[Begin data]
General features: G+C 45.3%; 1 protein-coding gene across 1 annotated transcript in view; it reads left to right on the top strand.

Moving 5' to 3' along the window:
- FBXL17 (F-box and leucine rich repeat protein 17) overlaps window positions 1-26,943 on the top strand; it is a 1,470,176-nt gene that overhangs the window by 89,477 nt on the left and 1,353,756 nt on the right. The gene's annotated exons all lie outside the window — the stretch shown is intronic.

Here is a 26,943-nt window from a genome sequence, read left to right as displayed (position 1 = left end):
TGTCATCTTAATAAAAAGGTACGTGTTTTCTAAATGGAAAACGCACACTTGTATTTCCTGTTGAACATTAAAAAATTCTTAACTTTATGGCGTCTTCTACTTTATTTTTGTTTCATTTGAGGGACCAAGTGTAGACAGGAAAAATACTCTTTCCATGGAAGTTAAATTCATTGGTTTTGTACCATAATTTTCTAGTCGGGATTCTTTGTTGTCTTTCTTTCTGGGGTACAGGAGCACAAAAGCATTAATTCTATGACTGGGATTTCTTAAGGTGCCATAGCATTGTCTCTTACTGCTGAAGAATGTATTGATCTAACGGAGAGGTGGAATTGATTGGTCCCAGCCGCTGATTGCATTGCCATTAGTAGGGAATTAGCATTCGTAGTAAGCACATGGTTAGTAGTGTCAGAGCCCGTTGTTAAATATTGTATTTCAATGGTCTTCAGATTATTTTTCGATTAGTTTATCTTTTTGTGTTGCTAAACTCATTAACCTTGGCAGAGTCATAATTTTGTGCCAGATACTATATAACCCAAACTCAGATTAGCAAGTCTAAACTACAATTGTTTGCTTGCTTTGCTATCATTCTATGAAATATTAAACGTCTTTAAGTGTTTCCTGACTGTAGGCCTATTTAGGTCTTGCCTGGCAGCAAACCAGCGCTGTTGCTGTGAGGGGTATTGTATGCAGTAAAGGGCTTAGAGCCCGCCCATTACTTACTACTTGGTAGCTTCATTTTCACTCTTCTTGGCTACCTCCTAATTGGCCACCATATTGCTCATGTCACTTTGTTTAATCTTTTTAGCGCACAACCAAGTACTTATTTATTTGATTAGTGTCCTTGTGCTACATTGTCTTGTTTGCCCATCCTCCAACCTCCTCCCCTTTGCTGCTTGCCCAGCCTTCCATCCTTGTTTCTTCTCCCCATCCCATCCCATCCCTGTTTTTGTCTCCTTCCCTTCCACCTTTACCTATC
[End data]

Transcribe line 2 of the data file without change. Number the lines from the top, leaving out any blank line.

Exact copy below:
Moving 5' to 3' along the window: